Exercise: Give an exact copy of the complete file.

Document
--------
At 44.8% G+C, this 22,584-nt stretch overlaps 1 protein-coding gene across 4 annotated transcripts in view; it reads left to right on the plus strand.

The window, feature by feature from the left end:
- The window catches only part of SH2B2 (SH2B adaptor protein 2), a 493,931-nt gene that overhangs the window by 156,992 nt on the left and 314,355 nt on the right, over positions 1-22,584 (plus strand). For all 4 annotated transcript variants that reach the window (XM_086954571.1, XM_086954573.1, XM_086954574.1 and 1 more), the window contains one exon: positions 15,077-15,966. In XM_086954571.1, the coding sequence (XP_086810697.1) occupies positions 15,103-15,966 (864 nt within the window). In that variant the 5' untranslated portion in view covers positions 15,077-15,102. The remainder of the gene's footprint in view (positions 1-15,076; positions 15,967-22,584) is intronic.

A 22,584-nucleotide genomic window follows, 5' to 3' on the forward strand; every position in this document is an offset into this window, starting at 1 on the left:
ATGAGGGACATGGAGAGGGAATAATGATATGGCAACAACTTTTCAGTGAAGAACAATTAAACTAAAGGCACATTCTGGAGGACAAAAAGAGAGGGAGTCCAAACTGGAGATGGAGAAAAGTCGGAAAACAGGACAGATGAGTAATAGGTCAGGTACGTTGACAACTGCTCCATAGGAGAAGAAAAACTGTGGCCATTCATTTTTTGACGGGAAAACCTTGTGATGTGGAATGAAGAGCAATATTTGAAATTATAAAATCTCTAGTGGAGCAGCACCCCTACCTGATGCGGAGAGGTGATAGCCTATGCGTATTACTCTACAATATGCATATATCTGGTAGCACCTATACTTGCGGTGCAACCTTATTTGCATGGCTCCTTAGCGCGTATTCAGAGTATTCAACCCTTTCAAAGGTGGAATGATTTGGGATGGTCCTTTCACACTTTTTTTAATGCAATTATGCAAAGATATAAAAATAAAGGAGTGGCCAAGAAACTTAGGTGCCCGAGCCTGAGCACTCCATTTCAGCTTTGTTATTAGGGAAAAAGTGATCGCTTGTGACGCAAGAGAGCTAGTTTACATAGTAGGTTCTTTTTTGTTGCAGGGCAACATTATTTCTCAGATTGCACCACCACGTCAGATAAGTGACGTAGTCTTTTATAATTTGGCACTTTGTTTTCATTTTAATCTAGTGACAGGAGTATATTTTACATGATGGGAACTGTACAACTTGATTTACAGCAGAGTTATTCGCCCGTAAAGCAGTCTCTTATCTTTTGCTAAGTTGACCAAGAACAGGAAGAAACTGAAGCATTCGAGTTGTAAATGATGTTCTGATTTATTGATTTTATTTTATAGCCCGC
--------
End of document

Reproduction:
At 44.8% G+C, this 22,584-nt stretch overlaps 1 protein-coding gene across 4 annotated transcripts in view; it reads left to right on the plus strand.

The window, feature by feature from the left end:
- The window catches only part of SH2B2 (SH2B adaptor protein 2), a 493,931-nt gene that overhangs the window by 156,992 nt on the left and 314,355 nt on the right, over positions 1-22,584 (plus strand). For all 4 annotated transcript variants that reach the window (XM_086954571.1, XM_086954573.1, XM_086954574.1 and 1 more), the window contains one exon: positions 15,077-15,966. In XM_086954571.1, the coding sequence (XP_086810697.1) occupies positions 15,103-15,966 (864 nt within the window). In that variant the 5' untranslated portion in view covers positions 15,077-15,102. The remainder of the gene's footprint in view (positions 1-15,076; positions 15,967-22,584) is intronic.

A 22,584-nucleotide genomic window follows, 5' to 3' on the forward strand; every position in this document is an offset into this window, starting at 1 on the left:
ATGAGGGACATGGAGAGGGAATAATGATATGGCAACAACTTTTCAGTGAAGAACAATTAAACTAAAGGCACATTCTGGAGGACAAAAAGAGAGGGAGTCCAAACTGGAGATGGAGAAAAGTCGGAAAACAGGACAGATGAGTAATAGGTCAGGTACGTTGACAACTGCTCCATAGGAGAAGAAAAACTGTGGCCATTCATTTTTTGACGGGAAAACCTTGTGATGTGGAATGAAGAGCAATATTTGAAATTATAAAATCTCTAGTGGAGCAGCACCCCTACCTGATGCGGAGAGGTGATAGCCTATGCGTATTACTCTACAATATGCATATATCTGGTAGCACCTATACTTGCGGTGCAACCTTATTTGCATGGCTCCTTAGCGCGTATTCAGAGTATTCAACCCTTTCAAAGGTGGAATGATTTGGGATGGTCCTTTCACACTTTTTTTAATGCAATTATGCAAAGATATAAAAATAAAGGAGTGGCCAAGAAACTTAGGTGCCCGAGCCTGAGCACTCCATTTCAGCTTTGTTATTAGGGAAAAAGTGATCGCTTGTGACGCAAGAGAGCTAGTTTACATAGTAGGTTCTTTTTTGTTGCAGGGCAACATTATTTCTCAGATTGCACCACCACGTCAGATAAGTGACGTAGTCTTTTATAATTTGGCACTTTGTTTTCATTTTAATCTAGTGACAGGAGTATATTTTACATGATGGGAACTGTACAACTTGATTTACAGCAGAGTTATTCGCCCGTAAAGCAGTCTCTTATCTTTTGCTAAGTTGACCAAGAACAGGAAGAAACTGAAGCATTCGAGTTGTAAATGATGTTCTGATTTATTGATTTTATTTTATAGCCCGC